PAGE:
The world just goes on and on, with a stunning level of detail and terrain to explore, never before has it been truer that you could see a mountain in the distance and know that you could climb it if you really wanted to. Added to that was one of the most mature storylines in Zelda history, and the courage to be different and try new things compared to the other entries in the franchise.
While the shrine system may not have been implemented as well as it was intended to, with too much padding, BOTW remains one of the crowning achievements of this decade. If Nintendo learns from it for their sequel, then that title will be one of the best games of the 2020s too.
2. Minecraft (2011)
Ah, Minecraft, the little game that could. Minecraft is a game that eschews fancy things like graphics and soundtracks for pure, gaming bliss. You get given a world and can make of it what you want. And seeing what people have made in Minecraft reveals both the best and worst of humanity as a whole.
With the possible exception of League of Legends, Minecraft dominates the online fan community space on places like YouTube, with thousands of channels and videos and millions of fans devoted to keeping up with what was being done and achieved in the game.
Minecraft is one of the purest kinds of gaming experiences ever made, where you are told to go and have fun however you please in the space provided to you. Minecraft influenced the creation of a genre of building and crafting games, a retro aesthetic in 3D games, and remains infinitely imitable, although few games have reached anywhere close to the success of this plucky upstart.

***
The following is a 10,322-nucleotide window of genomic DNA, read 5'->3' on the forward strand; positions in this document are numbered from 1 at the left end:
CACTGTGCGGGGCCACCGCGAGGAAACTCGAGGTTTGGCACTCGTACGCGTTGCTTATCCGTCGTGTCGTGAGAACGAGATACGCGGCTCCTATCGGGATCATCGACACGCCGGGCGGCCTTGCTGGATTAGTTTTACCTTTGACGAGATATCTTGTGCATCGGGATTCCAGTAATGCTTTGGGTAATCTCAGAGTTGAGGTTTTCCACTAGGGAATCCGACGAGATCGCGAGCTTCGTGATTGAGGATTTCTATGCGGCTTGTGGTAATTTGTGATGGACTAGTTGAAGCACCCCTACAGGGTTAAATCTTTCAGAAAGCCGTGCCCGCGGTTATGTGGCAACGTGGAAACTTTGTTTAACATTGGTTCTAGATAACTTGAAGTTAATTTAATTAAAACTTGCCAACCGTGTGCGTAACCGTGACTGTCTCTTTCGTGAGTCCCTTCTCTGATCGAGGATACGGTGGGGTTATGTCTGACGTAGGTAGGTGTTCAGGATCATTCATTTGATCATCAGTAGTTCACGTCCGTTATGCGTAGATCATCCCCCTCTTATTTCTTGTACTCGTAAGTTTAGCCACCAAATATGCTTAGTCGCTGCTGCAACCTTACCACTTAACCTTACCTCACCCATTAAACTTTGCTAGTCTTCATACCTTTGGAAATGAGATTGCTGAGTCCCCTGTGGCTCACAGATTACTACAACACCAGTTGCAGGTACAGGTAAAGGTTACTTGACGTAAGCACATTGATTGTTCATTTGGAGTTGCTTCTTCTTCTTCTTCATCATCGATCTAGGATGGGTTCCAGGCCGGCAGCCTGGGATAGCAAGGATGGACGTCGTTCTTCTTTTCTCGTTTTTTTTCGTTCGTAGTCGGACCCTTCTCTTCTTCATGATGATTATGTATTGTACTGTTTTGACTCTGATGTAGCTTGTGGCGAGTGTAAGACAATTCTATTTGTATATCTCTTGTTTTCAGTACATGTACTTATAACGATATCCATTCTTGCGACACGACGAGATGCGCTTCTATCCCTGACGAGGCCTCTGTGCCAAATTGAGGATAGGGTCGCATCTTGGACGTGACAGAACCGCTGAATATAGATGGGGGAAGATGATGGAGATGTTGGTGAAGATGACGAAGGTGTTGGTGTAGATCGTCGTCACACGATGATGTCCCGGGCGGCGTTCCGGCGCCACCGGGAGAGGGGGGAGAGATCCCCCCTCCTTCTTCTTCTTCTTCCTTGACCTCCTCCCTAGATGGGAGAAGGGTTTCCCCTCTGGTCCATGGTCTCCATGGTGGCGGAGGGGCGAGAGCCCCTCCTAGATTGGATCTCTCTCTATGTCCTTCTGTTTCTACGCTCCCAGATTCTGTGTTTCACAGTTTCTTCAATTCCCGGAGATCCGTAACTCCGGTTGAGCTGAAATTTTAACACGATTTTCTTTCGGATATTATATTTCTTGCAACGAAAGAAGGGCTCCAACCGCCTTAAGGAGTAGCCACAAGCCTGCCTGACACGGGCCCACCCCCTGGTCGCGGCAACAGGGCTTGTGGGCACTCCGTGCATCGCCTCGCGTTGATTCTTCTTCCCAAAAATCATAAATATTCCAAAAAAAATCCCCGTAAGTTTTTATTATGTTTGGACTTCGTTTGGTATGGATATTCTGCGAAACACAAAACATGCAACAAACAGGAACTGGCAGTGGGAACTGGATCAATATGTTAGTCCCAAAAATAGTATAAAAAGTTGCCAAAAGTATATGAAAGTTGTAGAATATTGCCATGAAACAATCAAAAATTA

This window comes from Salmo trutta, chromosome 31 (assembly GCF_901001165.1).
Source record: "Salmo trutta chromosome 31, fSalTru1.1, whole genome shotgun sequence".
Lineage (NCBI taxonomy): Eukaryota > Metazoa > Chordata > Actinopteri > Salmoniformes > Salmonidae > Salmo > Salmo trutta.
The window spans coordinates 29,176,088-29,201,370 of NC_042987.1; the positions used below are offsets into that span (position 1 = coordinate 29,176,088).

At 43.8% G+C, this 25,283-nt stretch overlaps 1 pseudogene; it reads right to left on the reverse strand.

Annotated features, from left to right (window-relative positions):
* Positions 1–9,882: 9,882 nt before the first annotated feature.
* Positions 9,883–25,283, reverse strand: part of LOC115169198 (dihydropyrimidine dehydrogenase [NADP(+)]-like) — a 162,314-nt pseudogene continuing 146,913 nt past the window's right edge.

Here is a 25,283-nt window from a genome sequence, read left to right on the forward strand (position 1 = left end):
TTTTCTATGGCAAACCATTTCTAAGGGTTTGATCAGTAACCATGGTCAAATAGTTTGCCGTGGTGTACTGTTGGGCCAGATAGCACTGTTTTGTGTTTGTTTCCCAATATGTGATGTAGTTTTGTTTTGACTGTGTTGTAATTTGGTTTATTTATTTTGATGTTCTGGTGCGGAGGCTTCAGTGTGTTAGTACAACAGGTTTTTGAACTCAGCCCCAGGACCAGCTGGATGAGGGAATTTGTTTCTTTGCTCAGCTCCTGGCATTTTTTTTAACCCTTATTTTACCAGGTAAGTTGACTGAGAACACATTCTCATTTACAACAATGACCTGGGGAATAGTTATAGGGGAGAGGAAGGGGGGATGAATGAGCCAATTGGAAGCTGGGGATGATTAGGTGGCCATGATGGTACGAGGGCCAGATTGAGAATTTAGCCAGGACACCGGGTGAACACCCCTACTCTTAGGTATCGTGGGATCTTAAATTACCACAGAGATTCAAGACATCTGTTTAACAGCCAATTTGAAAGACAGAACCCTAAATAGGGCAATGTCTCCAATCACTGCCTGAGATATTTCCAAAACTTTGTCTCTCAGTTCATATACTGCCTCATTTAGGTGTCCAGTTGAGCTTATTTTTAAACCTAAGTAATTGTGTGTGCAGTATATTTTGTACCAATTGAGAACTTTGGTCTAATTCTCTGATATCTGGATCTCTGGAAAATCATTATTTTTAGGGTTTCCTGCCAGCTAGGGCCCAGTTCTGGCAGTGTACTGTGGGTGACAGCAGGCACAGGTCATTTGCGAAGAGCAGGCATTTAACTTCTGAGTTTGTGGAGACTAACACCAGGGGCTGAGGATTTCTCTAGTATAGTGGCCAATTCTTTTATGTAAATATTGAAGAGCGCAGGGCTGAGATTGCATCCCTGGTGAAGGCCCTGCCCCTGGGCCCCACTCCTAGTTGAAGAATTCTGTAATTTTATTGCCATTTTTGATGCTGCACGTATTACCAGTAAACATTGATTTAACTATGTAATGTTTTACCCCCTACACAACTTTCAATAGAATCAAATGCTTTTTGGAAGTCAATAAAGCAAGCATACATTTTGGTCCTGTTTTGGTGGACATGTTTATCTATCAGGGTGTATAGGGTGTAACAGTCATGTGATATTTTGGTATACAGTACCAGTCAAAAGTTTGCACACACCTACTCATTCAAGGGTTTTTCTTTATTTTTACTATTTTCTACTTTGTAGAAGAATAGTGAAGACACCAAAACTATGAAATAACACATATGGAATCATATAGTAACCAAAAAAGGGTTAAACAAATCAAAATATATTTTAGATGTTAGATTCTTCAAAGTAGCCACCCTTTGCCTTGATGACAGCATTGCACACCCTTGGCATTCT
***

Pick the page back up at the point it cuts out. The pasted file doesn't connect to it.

See Kojima, this is how you make a new genre of game, not with a postal delivery simulator.
1. Dark Souls (2011)
I would argue that no other game this decade has been as copied, parodied, over-analysed, used as inspiration, and pervaded the gaming landscape as Dark Souls has. It has spawned multiple imitations, inspirations, genres, and aesthetics of its own.
Initially famed for its difficulty, Dark Souls became a touchstone or reference point for a certain kind of difficulty being encouraged in games. “The Dark Souls of Shooters” was used to market one game, or “The Dark Souls of Platformers” was used to market another. While this sometimes reached the point of parody (“The Dark Souls of Cheeseburgers”), this spoke to the wide-reaching influence this title had on the gaming landscape.
There were direct clones, like Lords of the Fallen or The Surge. There were games that used the formula in a different way, or with a different focus, like Nioh or Remnant: From the Ashes. There were games that borrowed gameplay elements or aesthetics, like Hollow Knight, Blasphemy, or Salt and Sanctuary. Dark Souls, and Souls-like games, have been pervasive over this past decade.
But what of the game itself? Well, it remains a damn fine game, one still replayable. Although Demons Souls set the tone in 2009, it was Dark Souls that brought in the open, connected world that became a hallmark of the franchise and gameplay style going forward. The world of Lordran felt huge, imposing, scary, and bewildering. You were a tiny, powerless being, thrust into a world that was much stronger than you and which didn’t care for you. And yet, you were encouraged to persevere. To never give up, and to try one more time against your foes. The feeling of finally beating a boss in Dark Souls after struggling against it remains one of the finest moments in gaming as a whole.
Added to that was the deep world-building, the lore, the way you engaged with a post-apocalyptic dark fantasy setting. You had so many different options for weapons and builds that you could experiment for tens of hours over multiple playthroughs. The online system was distinct and enhanced the single-player experience.
Although Dark Souls is not a perfect game, with a final third that is noticeably a drop in quality, it remains my top game of this decade. Its sequels, Dark Souls 2 and 3, and different variations like Bloodborne and Sekiro, all focused and refined certain parts of this gameplay formula in better ways, but they all ultimately derived from Dark Souls.